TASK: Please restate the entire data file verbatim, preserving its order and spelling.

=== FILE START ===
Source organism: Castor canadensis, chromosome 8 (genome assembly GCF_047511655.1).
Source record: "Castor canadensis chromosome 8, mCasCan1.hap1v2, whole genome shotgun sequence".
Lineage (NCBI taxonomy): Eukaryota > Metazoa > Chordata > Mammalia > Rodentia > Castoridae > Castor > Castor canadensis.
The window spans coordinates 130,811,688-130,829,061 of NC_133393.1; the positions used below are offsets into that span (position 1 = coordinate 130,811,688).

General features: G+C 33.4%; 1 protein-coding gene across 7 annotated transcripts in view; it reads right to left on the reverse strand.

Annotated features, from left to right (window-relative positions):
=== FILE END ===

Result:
Source organism: Castor canadensis, chromosome 8 (genome assembly GCF_047511655.1).
Source record: "Castor canadensis chromosome 8, mCasCan1.hap1v2, whole genome shotgun sequence".
Lineage (NCBI taxonomy): Eukaryota > Metazoa > Chordata > Mammalia > Rodentia > Castoridae > Castor > Castor canadensis.
The window spans coordinates 130,811,688-130,829,061 of NC_133393.1; the positions used below are offsets into that span (position 1 = coordinate 130,811,688).

General features: G+C 33.4%; 1 protein-coding gene across 7 annotated transcripts in view; it reads right to left on the reverse strand.

Annotated features, from left to right (window-relative positions):